Life Of Agony – ‘A Place Where There’s No More Pain’ (Napalm Records) Print E-mail
CD Reviews
Written by Jonni D   
Thursday, 11 May 2017 04:30

LoA artworkIt’s been 12 long years since Life Of Agony’s last collection of new material, ‘Broken Valley’, released under the pressurizing gaze of Epic, a subsidiary to Sony Records.   The album cycle proved to be a trying experience for the band, culminating in LOA disbanding for a second time in their career in 2011.  Of course, there has been much personal development within the band in the interim period, not least of all the much publicized gender transition of singer Mina Caputo.  Regrouping in 2014, it’s only now that we’re getting the follow up, ‘A Place Where There’s No More Pain’, with the four-piece clearly rejuvenated on what is their most hard-hitting and emotionally wrought record since their seminal debut, ‘River Runs Red.’


Just as it was with their previous works, ‘A Place Where There’s No More Pain’ is a brutally honest record: presented with such energetic and heartfelt vigour, the purging of the negative circumstances that inspired the songs is almost palpable thanks to the conviction in the performances from all involved. 


Once again, Mina bares her soul for all to see, and she has never sounded more commanding than on the jagged pop-tinged metal of the title track.  On the massive opener, ‘Meet My Maker’, she declares, “And what I believe will never waver, ‘cos I’ve made my amends.”  Such is the hardcore ethos of LOA, and it’s indicative of the proverbial rising of the phoenix philosophy that represents the album as a whole.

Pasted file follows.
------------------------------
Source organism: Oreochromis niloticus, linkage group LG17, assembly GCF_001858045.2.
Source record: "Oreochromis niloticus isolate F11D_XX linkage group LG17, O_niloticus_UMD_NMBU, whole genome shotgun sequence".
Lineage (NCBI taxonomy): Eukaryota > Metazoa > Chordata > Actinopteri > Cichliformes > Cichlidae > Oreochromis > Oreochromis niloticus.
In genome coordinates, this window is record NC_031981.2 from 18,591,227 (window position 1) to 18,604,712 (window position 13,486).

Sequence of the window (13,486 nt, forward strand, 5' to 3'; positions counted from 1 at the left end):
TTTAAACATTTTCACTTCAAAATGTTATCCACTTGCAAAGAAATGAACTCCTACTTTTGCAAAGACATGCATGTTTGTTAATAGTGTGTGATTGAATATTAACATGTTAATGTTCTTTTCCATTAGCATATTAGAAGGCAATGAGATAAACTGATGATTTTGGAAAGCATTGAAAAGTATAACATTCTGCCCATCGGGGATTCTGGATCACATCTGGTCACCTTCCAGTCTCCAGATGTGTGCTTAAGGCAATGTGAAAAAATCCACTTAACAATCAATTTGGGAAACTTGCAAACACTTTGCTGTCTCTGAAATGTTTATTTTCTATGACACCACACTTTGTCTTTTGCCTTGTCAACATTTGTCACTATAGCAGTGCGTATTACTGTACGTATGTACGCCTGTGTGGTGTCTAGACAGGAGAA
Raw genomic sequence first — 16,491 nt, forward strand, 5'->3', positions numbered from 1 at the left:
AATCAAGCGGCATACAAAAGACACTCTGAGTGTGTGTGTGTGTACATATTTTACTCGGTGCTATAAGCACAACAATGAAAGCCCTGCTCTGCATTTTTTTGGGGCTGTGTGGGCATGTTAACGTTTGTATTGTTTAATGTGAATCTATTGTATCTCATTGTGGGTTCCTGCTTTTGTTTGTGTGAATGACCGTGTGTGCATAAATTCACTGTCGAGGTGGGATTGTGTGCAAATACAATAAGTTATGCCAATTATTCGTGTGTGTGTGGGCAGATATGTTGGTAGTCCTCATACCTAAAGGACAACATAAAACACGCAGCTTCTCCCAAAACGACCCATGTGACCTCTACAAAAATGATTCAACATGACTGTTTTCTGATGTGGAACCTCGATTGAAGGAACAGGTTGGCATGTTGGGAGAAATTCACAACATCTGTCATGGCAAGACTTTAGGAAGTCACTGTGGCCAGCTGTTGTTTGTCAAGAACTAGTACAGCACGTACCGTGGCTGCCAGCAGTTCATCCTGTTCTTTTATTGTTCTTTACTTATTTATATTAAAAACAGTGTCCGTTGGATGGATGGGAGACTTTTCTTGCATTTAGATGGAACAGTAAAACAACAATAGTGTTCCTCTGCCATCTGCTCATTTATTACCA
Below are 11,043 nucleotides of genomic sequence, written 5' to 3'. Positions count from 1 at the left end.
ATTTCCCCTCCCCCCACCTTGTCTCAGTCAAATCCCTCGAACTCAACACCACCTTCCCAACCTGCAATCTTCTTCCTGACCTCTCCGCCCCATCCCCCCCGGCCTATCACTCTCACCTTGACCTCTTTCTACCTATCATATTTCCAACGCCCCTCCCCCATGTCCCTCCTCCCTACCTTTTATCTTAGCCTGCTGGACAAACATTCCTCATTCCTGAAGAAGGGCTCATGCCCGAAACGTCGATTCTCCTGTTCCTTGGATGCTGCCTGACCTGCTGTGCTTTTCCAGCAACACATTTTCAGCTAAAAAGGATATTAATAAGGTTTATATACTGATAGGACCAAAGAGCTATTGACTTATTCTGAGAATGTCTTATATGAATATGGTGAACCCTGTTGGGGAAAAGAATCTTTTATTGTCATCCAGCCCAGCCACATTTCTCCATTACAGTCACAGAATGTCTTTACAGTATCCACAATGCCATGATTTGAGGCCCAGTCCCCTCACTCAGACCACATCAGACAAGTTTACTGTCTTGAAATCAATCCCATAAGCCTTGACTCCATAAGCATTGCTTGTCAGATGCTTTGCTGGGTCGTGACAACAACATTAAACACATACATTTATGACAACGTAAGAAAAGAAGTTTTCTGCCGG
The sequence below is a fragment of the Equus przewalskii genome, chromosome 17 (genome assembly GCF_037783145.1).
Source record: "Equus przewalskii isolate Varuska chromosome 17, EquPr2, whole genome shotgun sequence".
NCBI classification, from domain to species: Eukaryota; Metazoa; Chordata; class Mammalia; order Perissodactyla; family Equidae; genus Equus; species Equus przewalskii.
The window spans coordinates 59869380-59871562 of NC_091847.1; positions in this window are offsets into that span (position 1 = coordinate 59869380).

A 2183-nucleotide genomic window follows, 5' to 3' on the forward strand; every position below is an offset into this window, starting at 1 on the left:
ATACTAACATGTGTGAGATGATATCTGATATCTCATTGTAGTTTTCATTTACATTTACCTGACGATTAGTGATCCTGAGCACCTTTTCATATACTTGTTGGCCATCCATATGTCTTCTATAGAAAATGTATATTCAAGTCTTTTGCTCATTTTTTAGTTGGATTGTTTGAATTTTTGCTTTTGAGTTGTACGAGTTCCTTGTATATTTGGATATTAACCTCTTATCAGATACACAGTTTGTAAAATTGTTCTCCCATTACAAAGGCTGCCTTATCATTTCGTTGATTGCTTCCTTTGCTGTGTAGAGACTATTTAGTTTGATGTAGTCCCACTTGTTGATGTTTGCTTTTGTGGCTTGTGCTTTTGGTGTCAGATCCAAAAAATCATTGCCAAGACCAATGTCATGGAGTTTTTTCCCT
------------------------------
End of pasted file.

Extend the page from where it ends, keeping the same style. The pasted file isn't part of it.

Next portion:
Musically speaking, the band continues to deftly combine a hardcore influence to their mix of alternative metal and grungy swagger.  The aforementioned ‘Meet Your Maker’ explodes with a gusto swing of a riff that sounds like a spiritual sibling of Korn’s ‘Here To Stay,’ augmented by a soaring chorus which perfectly juxtaposes the pounding groove beneath it.   ‘World Gone Mad’ and the Stone Temple Pilots-esque ‘A New Low’ find the band on more familiar ground, the alt. metal anthems successfully intertwining the slight oddness of the melodies with a tastefully heavy instrumentation.


However, it’s the more experimental moments that are the real standouts here.  The wonderfully moody ‘Dead Speak Kindly’ features a looseness to the rhythms and vocal harmonies that recalls Alice In Chains at their peak of their powers, and a slow-burning mid section that has Sabbath written all over it. 



The eerie, gothic overtones of ‘Bag of Bones’ pays homage to  Type O’ Negative front man, Peter Steele, in such a convincing manner that you’d be forgiven for mistaking it not having been conceived by the man himself.  ‘Little Spots of You’ closes out the album with some toying with expectations; what initially appears to be a fairly run-of-the-mill piano ballad, quickly leads into a stripped down and unpredictably arranged dirge.  Reverberated vocals add to the overall haunted vibe of the track, with masterful use of paused silence to create a sense of disquiet.


‘A Place Where There’s No More Pain’ is a triumph for LOA on all fronts.  This is probably their most concise record in terms of composition and musicality, and is as lyrically and vocally powerful as the best of the band’s material.  Regardless of commercial achievement, this is a resounding success artistically, and with any luck will herald a steady, creative streak for the four-piece.


‘A Place Where There’s No More Pain’ is out now.


Look out for our interview with Life Of Agony bassist Alan Robert this coming Sunday.


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